U.S. District Judge Dolly Gee ruled the government had circumvented “fundamental humanitarian protections,” saying the conditions were not adequately safe nor did they “sufficiently account for the vulnerability of unaccompanied minors in detention.” Under the landmark 1997 Flores settlement newly arriving children must be supervised by state licensed childcare professionals and protected by due process afforded to refugees, she said.

In a footnote to her September order denying the stay, Gee called the CDC detentions “an opaque, unregulated, ad hoc program.”

“The fact that the government cannot seem to consistently keep track of how many children it has held in its custody is disturbing, to put it mildly,” she wrote.

The children were exposed to unnecessary risk, the judge said, because hotel staff in cities such as Houston, San Antonio, McAllen, El Paso and Phoenix moved back and forth from communities that experienced high rates of COVID-19 transmission and were exposed to a high-turnover population of travelers who could have been exposed at nearby airports.

The government has argued that the children were not protected by the order, nor were they entitled to immigration custody, since they’d entered the U.S. in violation of public health law, preventing entry during the coronavirus pandemic. The hotel stays are an emergency action, the rooms are “safe and sanitary,” and most children are expelled from the country within days, according to government lawyers.

A lawyer for Homeland Security told a panel of 9th circuit judges at a video hearing Wednesday that local communities would suffer “irreparable harm” to local communities if children stayed in licensed shelters because there isn’t enough space to comply with social distancing requirements.

U.S. Judge Milan D. Smith Jr. in California countered with the government’s own data, indicating a sharp decline in such detentions: “They’re only 3 percent occupied. They can go up to 30 percent.”

As of late August, the shelters had more than 10,000 empty beds, according to pleadings.

Deputy Attorney General Scott Stewart disputed the 30 percent cap at group shelters, saying that number was based on early and less stringent calculations about the danger the virus posed. He told another judge the officials feared a bottleneck of incoming children, “The concern, your honor, is that once we have a bottleneck, we’ve already got the problem that we were trying to avoid…it’s a very delicate thing, you get the upticks, you get the increased spread of disease, you get some staff knocked out, it’s hard to make sure you have folks to care for these kids and all of a sudden the dominoes start falling, you have a real problem.”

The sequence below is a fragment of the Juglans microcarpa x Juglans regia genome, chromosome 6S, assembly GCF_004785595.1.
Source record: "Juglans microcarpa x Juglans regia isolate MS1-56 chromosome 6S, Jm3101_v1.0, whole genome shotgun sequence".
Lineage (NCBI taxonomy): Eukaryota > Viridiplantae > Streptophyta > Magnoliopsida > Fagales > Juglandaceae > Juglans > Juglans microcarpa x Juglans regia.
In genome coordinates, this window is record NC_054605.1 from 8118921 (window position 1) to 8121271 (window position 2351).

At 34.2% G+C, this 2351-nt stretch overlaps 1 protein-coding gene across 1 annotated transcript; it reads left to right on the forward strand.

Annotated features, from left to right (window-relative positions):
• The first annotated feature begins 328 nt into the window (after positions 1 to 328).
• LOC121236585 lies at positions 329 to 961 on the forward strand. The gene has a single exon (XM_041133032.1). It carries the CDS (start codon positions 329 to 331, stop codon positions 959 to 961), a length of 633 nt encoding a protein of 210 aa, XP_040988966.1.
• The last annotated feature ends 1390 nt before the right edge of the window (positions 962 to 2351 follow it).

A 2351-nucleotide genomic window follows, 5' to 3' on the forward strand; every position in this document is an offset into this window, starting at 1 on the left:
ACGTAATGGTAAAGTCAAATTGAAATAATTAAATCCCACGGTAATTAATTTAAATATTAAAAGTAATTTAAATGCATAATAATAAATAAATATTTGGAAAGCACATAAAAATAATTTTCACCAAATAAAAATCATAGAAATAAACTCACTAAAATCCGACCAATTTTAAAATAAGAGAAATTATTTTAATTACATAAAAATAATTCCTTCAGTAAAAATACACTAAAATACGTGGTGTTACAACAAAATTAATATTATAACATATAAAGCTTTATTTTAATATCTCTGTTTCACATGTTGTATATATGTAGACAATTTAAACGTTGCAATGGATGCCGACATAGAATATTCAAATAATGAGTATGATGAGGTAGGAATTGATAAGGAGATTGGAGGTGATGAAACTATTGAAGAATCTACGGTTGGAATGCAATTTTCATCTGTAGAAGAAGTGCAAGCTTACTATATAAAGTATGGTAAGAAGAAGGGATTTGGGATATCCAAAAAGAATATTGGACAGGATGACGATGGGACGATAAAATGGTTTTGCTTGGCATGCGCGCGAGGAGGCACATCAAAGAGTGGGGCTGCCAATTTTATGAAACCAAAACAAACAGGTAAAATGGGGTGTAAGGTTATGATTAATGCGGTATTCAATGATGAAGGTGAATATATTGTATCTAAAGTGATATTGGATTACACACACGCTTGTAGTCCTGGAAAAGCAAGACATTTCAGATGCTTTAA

Class counsel for the children said there is no way accurately assess the conditions in hotels.

“They’re all over the map when it comes to the number of children and where they’re being held,” said Carlos Holguin, of the Center for Human Rights and Constitutional Law. “Frankly right now this situation with children in hotels is sort of a black hole. The government has refused to give up information on any kind of a coherent basis regarding the treatment of these children and in fact…has run out lawyers who’ve attempted to come in and assist children on a pro bono basis.”

Podkul said the government has been inconsistent in claiming this about protecting people from the virus. “They took advantage of the global pandemic, ” she said. “This is an administration who is keeping immigrants detained in crowded ICE facilites. They’re packed even with COVID running rampant. They’re continuing deportation flights. They’re sticking kids on crowded deportation flights yet they’re claiming that they cant legally process these children under the law. It’s absurd.”

Plaintiffs argued that legal services providers are often unaware that unaccompanied children have been detained under the CDC order unless a parent or family member calls seeking help.

The appellate judges are expected to rule by Monday on the government’s request for a stay. A Justice Department appeal of the order halting the hotel stays is also pending.